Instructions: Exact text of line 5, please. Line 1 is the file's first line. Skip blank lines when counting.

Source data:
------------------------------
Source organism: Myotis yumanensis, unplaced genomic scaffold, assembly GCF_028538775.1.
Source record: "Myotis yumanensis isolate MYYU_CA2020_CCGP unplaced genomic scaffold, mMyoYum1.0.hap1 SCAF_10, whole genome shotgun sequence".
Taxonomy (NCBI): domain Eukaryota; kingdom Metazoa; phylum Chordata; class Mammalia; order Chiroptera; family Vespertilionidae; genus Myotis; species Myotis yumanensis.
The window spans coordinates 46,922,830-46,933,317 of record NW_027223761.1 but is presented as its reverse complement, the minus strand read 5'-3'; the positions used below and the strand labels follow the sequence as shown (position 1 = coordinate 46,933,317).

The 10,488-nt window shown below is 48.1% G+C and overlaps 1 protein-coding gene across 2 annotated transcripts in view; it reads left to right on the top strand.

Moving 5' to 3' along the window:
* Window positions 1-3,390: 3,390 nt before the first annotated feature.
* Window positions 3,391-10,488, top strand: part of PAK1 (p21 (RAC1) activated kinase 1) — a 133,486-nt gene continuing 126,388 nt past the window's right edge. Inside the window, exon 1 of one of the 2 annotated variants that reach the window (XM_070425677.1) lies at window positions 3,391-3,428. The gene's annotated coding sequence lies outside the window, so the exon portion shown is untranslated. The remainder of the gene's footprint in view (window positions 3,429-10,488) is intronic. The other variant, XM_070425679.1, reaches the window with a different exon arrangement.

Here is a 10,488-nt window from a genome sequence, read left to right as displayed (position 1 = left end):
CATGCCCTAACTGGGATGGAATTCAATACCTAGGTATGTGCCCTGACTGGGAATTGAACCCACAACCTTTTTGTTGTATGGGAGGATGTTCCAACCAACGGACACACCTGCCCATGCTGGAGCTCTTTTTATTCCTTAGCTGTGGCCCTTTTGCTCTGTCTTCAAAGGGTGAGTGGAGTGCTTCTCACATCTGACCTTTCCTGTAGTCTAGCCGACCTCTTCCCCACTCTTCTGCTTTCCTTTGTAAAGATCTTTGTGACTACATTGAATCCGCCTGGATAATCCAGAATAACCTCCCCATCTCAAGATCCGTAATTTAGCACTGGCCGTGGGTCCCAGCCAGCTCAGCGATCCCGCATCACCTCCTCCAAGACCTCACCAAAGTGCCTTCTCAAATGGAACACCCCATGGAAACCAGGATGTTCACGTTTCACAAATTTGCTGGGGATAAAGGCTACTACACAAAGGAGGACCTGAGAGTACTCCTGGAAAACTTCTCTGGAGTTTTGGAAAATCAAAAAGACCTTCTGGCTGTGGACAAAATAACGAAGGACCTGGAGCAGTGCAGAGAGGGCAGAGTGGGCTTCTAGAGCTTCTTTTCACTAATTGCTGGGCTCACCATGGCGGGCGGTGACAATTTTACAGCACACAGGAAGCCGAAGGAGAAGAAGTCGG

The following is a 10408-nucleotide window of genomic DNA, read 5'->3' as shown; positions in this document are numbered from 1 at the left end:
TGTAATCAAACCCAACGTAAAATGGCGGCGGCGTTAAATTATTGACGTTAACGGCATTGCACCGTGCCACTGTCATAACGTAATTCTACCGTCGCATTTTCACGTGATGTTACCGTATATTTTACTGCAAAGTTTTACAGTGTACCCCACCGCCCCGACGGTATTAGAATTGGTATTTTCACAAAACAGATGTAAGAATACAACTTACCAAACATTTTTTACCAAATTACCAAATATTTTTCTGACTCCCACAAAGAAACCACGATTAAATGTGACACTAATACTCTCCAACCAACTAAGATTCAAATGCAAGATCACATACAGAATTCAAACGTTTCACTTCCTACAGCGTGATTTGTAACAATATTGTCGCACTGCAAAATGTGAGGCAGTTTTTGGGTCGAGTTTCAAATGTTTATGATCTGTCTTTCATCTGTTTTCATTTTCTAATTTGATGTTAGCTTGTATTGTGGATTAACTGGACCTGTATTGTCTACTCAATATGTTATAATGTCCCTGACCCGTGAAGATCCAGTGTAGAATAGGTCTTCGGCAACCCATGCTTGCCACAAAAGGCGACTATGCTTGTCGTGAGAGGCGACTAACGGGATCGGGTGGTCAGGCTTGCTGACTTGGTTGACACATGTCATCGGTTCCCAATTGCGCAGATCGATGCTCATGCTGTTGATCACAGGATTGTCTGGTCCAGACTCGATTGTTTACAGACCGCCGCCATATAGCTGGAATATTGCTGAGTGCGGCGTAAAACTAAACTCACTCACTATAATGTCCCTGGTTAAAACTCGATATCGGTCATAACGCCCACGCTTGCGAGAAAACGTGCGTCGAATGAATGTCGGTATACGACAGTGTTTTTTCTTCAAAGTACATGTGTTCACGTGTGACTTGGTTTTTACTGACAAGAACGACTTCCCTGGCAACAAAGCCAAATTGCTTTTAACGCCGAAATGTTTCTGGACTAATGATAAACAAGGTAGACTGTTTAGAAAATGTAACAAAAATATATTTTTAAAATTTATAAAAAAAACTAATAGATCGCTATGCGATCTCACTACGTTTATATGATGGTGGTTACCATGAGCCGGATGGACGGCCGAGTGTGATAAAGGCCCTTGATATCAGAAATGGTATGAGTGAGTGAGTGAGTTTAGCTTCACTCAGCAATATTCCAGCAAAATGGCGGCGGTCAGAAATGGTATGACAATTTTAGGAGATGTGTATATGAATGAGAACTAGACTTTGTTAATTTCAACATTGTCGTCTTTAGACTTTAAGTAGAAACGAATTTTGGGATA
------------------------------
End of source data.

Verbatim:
The 10,488-nt window shown below is 48.1% G+C and overlaps 1 protein-coding gene across 2 annotated transcripts in view; it reads left to right on the top strand.